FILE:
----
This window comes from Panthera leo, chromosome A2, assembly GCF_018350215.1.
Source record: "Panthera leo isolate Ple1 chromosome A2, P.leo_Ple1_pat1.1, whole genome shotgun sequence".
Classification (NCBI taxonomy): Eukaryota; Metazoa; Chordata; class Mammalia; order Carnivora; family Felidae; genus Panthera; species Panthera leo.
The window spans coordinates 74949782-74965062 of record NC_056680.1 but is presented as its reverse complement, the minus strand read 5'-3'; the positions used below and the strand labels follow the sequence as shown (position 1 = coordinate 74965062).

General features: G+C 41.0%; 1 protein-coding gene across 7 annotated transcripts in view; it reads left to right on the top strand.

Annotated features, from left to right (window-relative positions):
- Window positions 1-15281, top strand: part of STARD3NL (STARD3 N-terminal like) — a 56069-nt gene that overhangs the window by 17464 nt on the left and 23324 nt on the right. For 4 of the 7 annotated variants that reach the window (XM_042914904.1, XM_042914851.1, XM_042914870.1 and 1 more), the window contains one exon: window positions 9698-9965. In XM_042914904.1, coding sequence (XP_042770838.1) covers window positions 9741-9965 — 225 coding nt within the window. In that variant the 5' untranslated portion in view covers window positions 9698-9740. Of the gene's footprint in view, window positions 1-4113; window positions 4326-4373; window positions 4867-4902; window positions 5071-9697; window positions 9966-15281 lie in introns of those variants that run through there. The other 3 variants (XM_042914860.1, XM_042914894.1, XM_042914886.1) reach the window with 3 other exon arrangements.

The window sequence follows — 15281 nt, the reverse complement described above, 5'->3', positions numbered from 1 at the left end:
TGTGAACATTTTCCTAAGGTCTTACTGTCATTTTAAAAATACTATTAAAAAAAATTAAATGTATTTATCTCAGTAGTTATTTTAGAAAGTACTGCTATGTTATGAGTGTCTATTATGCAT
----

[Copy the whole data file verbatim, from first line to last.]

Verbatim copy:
This window comes from Panthera leo, chromosome A2, assembly GCF_018350215.1.
Source record: "Panthera leo isolate Ple1 chromosome A2, P.leo_Ple1_pat1.1, whole genome shotgun sequence".
Classification (NCBI taxonomy): Eukaryota; Metazoa; Chordata; class Mammalia; order Carnivora; family Felidae; genus Panthera; species Panthera leo.
The window spans coordinates 74949782-74965062 of record NC_056680.1 but is presented as its reverse complement, the minus strand read 5'-3'; the positions used below and the strand labels follow the sequence as shown (position 1 = coordinate 74965062).

General features: G+C 41.0%; 1 protein-coding gene across 7 annotated transcripts in view; it reads left to right on the top strand.

Annotated features, from left to right (window-relative positions):
- Window positions 1-15281, top strand: part of STARD3NL (STARD3 N-terminal like) — a 56069-nt gene that overhangs the window by 17464 nt on the left and 23324 nt on the right. For 4 of the 7 annotated variants that reach the window (XM_042914904.1, XM_042914851.1, XM_042914870.1 and 1 more), the window contains one exon: window positions 9698-9965. In XM_042914904.1, coding sequence (XP_042770838.1) covers window positions 9741-9965 — 225 coding nt within the window. In that variant the 5' untranslated portion in view covers window positions 9698-9740. Of the gene's footprint in view, window positions 1-4113; window positions 4326-4373; window positions 4867-4902; window positions 5071-9697; window positions 9966-15281 lie in introns of those variants that run through there. The other 3 variants (XM_042914860.1, XM_042914894.1, XM_042914886.1) reach the window with 3 other exon arrangements.

The window sequence follows — 15281 nt, the reverse complement described above, 5'->3', positions numbered from 1 at the left end:
TGTGAACATTTTCCTAAGGTCTTACTGTCATTTTAAAAATACTATTAAAAAAAATTAAATGTATTTATCTCAGTAGTTATTTTAGAAAGTACTGCTATGTTATGAGTGTCTATTATGCAT